Practice Effective Failure

What do you do after something doesn’t go right? We experience false starts, hit brick walls, but tenacity keeps us going. Effective failing is a mindful thing.

Acknowledge the failed attempt

Look at it and try to understand it more deeply, see something you hadn’t seen before, then try again after being informed by the misstep.

"Ohhh!” moments

Those moments when we see something we hadn’t seen before. There is no greater teacher than one’s own mistakes if we take the time to learn from them.

How can we fail better?

  • Try to intentionally fail. Find stress points by taking things to extremes (intellectual exercise). Just thinking hard doesn’t get us anywhere – thinking differently does.

  • Embrace that it’s ok to fail. When we focus on perfection, we can be catatonic. When we take the first step, at least we’re moving.

  • Example: Imagine if we all were told a big challenge and we had to go off into different corners and try to solve it. Everyone would be focused on trying to get it right. Now imagine if you were told that you were required to fail 10 times first before solving it – you would go into it with a different mindset/approach. Your first solution doesn’t have to be perfect/right…actually, it shouldn’t be. It gives you some freedom and you’re making progress with each failure.

The Art of Creating Questions

This is not about asking questions. Creating questions is an internal experience – it’s about curiosity (one of IA’s values).

  • We should make it a practice to always be generating questions in our minds (a practice, not a habit because habits are done mindlessly.)

  • When ending a presentation, instead of asking “Are there any questions?” which assumes there may not be any….we should be asking “What are your questions?” or “What are your questions that you would like to share with the group?” because this assumes there are questions.


Panel Discussion - Community Needs In Our Focus Areas: Community, Education, Health & Well-Being

Panel comprised of 4 CEOs of IA Community Partners, facilitated by Becky Austen

Q: How have things changed in education?

Suki Steinhauser, Communities In Schools of Central Texas

  • Technology – Kids have all the benefits of technology, but with it comes dark underbelly (cyberbullying, social news) and the opportunity cost is physical time spent with friends

  • More fear and anxiety – We are no longer living lives of connectedness, promoting relationships and connected humanity. We have so much more mental health issues. Recognizing a child’s gift and fostering it is needed now more than ever.

  • Schools and nonprofits are more in sync - Schools are recognizing that they need to teach skills to deal with trauma. More focus on helping kids get jobs out of high school (early college, associates’ degrees, technical training).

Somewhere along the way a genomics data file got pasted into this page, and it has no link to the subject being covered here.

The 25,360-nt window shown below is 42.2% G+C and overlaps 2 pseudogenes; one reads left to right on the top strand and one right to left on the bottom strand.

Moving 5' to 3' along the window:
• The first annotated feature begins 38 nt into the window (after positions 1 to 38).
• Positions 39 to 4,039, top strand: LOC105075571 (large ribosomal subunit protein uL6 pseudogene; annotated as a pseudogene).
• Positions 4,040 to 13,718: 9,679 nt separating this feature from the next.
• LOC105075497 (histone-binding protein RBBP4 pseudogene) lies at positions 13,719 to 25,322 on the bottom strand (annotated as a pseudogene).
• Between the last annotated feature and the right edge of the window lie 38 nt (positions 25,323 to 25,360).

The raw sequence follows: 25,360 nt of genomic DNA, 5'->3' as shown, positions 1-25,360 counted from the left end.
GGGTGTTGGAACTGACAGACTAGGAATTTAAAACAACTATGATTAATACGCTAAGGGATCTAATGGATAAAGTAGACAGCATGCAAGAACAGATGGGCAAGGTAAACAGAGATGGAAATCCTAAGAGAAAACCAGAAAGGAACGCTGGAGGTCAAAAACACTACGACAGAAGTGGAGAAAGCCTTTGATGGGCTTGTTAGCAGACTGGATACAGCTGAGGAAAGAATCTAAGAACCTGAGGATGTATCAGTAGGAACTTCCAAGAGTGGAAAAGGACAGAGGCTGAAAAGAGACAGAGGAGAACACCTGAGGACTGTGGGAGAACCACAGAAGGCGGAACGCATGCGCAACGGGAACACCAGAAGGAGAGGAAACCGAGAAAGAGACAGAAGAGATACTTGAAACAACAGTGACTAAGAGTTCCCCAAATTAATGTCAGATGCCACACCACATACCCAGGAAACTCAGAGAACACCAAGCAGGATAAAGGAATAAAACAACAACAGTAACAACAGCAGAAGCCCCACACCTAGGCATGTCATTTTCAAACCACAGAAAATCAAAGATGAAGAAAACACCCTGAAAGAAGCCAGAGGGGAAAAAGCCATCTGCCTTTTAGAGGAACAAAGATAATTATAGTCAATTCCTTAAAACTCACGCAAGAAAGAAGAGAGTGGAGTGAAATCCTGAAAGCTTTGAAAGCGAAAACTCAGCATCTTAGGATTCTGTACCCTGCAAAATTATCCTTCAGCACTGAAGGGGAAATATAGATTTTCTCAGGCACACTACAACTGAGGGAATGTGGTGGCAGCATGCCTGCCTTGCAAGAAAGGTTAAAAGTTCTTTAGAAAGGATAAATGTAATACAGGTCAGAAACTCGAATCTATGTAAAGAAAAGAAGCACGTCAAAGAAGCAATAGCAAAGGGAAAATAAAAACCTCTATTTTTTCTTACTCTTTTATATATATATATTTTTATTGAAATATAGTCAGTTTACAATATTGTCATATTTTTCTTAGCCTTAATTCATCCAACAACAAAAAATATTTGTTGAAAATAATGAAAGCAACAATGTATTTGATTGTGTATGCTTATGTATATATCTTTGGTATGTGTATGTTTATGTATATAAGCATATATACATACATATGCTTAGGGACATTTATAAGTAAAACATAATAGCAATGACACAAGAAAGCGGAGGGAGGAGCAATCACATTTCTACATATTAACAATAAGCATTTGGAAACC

Q: How have things changed with regard to health and physical/mental well-being?

Kelly White, SAFE Alliance

  • Families are more stressed – More families are in need and decisions for the nonprofits are becoming harder to make. Austin's population expects to double again by 2040.

  • Lack of capacity – Most nonprofits are operating in “triage mode,” especially those in health services. With limited resources, SAFE Alliance often has to prioritize based on the level of danger a particular person/family faces.

Q: How have things changed regarding race and gender?

Meme Styles, MEASURE

  • Organizations led by people of color have a harder time getting funding. Meme herself was actually intimidated applying for an Impact Austin grant before the Social Innovation Grant came along. The SIG opening up the opportunity to collaborate which gave Meme the confidence to ask other organizations to work with her to apply for IA’s grant.

  • Philanthropy in DEI means having a high-risk, potentially high-reward mentality. How can IA evolve our grantmaking and be more proactive reaching organizations? If organizations are scared to reach out to us, how can we truly know the community's issues?

Q: How has our capacity building Catalyst Grant made an impact?

Heather Bellino, Texas Advocacy Project

  • Similar to the SIG opening up new opportunities for organizations, the Catalyst grant gave Texas Advocacy Project an opportunity to get funding for the less exciting capacity building expenses which helped them get going faster, stronger and better.

  • Seed money is important for organizations just starting out. We need to trust that capacity building grants like TAP’s are going to organizations that are trying to solve important issues, that they are being used to chip away at systemic issues through organizations that will have lasting change.